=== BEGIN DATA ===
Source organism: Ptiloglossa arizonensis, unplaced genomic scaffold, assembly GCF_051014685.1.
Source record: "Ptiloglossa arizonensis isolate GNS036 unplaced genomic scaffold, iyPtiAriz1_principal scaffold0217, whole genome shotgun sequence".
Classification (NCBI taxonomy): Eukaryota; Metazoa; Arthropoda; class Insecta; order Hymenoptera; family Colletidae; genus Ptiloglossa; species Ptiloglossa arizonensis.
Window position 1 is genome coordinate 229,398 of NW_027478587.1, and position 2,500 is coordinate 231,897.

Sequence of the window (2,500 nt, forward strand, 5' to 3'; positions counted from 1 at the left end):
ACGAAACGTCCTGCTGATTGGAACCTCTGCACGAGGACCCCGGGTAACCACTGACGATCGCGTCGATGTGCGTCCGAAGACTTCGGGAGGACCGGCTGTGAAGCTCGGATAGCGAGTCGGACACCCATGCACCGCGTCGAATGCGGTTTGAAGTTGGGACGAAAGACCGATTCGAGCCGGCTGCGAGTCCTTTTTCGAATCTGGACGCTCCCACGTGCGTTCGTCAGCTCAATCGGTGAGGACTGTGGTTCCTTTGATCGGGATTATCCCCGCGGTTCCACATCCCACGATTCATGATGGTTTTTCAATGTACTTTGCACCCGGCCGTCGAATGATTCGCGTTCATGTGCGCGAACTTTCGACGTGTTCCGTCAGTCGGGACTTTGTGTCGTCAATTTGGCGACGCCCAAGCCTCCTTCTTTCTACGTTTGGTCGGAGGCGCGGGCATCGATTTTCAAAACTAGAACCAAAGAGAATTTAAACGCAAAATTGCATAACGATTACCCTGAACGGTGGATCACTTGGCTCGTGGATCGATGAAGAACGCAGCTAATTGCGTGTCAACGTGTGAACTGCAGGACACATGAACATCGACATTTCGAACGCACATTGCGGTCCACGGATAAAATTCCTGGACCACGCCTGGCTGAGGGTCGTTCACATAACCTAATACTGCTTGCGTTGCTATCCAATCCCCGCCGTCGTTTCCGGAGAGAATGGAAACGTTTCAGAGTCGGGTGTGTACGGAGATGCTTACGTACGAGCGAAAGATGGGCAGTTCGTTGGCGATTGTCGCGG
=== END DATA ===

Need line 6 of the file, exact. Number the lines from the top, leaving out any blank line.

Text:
ACGAAACGTCCTGCTGATTGGAACCTCTGCACGAGGACCCCGGGTAACCACTGACGATCGCGTCGATGTGCGTCCGAAGACTTCGGGAGGACCGGCTGTGAAGCTCGGATAGCGAGTCGGACACCCATGCACCGCGTCGAATGCGGTTTGAAGTTGGGACGAAAGACCGATTCGAGCCGGCTGCGAGTCCTTTTTCGAATCTGGACGCTCCCACGTGCGTTCGTCAGCTCAATCGGTGAGGACTGTGGTTCCTTTGATCGGGATTATCCCCGCGGTTCCACATCCCACGATTCATGATGGTTTTTCAATGTACTTTGCACCCGGCCGTCGAATGATTCGCGTTCATGTGCGCGAACTTTCGACGTGTTCCGTCAGTCGGGACTTTGTGTCGTCAATTTGGCGACGCCCAAGCCTCCTTCTTTCTACGTTTGGTCGGAGGCGCGGGCATCGATTTTCAAAACTAGAACCAAAGAGAATTTAAACGCAAAATTGCATAACGATTACCCTGAACGGTGGATCACTTGGCTCGTGGATCGATGAAGAACGCAGCTAATTGCGTGTCAACGTGTGAACTGCAGGACACATGAACATCGACATTTCGAACGCACATTGCGGTCCACGGATAAAATTCCTGGACCACGCCTGGCTGAGGGTCGTTCACATAACCTAATACTGCTTGCGTTGCTATCCAATCCCCGCCGTCGTTTCCGGAGAGAATGGAAACGTTTCAGAGTCGGGTGTGTACGGAGATGCTTACGTACGAGCGAAAGATGGGCAGTTCGTTGGCGATTGTCGCGG